Epitaxial film layers comprise a very thin layer of silicon that is deposited on a silicon substrate, usually by chemical vapor deposition. The lattice structure of the epitaxial layer is identical to that of the silicon substrate and is formed to provide a layer with a different conductivity due to its relative purity compared to the substrate. Typically, the active components of a semiconductor device are totally formed in the epitaxial layer.
The polysilicon layer 16 acts as a getterer to attract impurities within the silicon substrate 12, as well as any impurities that may be picked up during the various processes necessary to form integrated circuits on the wafer 10. The impurities diffuse through the substrate 12 toward the polysilicon layer 16, as indicated by arrows 18. If the substrate 12 is relatively thin, backside gettering may be sufficiently effective. However, if the substrate 12 becomes thicker due to an increased wafer diameter, the effectiveness of backside gettering is reduced and problems may occur with premature latch-up or loss of device lifetime.
Referring to FIG. 2, a semiconductor wafer gettered in accordance with the prior art method of intrinsic oxygen precipitation is generally identified by the reference numeral 20. The wafer 20 comprises a silicon substrate 22 and an epitaxial film layer 24, formed thereon subsequent to the oxygen precipitation gettering cycle.
The wafer 20 is placed in a thermal oven for a standard high-low-high temperature cycle to produce oxygen precipitation denuded areas 26. The denuded areas 26 are relatively cleared of contaminants by the temperature cycling. When the silicon substrate 22 is relatively thick, and processing temperatures are relatively low, intrinsic oxygen precipitation gettering to the center of the wafer thickness, becomes less effective and problems may occur with premature latch-up or loss of device lifetime.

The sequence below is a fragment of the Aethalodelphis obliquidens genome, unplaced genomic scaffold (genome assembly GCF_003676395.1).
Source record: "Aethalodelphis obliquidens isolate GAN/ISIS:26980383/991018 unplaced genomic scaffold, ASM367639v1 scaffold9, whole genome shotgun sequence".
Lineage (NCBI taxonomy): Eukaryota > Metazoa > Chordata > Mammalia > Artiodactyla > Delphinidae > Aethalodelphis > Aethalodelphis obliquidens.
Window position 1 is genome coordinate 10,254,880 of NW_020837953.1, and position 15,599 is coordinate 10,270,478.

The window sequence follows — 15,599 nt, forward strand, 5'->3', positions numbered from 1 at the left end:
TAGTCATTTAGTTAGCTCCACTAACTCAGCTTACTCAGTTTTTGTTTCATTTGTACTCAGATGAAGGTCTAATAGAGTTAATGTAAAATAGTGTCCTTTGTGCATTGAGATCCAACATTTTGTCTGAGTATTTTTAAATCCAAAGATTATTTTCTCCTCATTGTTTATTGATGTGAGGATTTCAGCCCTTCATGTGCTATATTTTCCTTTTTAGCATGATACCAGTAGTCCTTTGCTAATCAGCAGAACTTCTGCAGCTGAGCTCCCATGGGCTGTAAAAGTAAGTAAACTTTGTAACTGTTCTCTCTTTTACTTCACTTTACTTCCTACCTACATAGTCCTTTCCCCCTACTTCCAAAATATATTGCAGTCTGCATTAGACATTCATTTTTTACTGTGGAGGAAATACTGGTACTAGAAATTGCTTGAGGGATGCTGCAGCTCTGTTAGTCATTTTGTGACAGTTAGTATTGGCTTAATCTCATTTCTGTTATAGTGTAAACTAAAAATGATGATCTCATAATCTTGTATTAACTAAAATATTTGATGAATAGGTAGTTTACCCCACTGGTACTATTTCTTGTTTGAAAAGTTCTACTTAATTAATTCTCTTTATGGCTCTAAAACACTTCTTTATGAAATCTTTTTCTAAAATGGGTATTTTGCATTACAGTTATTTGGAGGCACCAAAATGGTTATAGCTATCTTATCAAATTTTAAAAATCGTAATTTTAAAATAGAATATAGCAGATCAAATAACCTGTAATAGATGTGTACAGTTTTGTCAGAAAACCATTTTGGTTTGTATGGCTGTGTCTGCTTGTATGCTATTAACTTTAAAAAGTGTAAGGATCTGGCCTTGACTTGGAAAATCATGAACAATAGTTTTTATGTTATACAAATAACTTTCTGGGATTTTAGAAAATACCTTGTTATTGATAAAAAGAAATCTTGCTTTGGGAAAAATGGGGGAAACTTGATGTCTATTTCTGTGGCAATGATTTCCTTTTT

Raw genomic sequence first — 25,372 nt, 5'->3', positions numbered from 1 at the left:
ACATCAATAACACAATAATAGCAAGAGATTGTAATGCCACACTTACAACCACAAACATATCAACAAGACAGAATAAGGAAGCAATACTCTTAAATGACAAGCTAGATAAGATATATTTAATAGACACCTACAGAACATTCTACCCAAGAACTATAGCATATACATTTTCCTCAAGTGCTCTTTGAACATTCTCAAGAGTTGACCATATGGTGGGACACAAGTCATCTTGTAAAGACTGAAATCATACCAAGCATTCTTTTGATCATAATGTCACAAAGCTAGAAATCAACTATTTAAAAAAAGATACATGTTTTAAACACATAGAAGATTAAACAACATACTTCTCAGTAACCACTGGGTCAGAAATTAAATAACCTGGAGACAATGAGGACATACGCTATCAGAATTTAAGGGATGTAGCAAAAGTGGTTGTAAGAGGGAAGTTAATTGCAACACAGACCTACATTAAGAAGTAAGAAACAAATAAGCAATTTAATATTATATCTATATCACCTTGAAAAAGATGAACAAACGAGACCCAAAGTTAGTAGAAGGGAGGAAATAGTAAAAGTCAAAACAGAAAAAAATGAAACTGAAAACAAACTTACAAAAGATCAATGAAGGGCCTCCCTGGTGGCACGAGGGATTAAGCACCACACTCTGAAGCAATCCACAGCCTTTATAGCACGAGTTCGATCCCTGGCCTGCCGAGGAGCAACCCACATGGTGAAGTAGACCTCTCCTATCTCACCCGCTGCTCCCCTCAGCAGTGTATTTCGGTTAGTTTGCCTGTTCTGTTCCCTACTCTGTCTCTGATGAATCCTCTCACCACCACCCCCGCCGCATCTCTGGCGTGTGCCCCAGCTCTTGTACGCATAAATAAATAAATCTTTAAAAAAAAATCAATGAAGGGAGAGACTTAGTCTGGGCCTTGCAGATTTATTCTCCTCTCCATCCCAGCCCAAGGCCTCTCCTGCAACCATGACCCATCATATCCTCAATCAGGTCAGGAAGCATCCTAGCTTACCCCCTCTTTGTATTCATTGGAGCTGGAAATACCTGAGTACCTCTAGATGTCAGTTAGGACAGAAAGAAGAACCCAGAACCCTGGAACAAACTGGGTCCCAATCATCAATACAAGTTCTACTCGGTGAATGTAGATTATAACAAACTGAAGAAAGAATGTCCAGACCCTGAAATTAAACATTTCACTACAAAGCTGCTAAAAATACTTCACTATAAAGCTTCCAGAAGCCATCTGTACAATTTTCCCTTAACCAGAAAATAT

Referring to FIG. 3, a semiconductor wafer constructed in accordance with the preferred embodiment of the present invention is generally identified by the reference numeral 30. The wafer 30 comprises a silicon substrate 32 and an epitaxial film layer 34. Within the silicon substrate 32 at the interface between the epitaxial layer 34 and substrate 32 are gettering areas 36 and 38 which are formed in accordance with the present invention, as will be subsequently described in greater detail. Prior to the formation of the layer 34, a hydrochloric acid vapor etch may be conducted in situ to remove surface contaminants.
Formed within the epitaxial layer 34 are integrated circuit devices, such as devices 40, 42, 44 and 46. Devices 44 and 46, which may be, for example, memory devices, require relatively high lifetime and are, therefore, gettered to remove contaminants by the corresponding proximity gettering areas 36 and 38. The devices 40 and 42, which may be high-speed switching devices, require lower lifetime and, therefore, do not need to be gettered but may need deliberate lifetime reduction.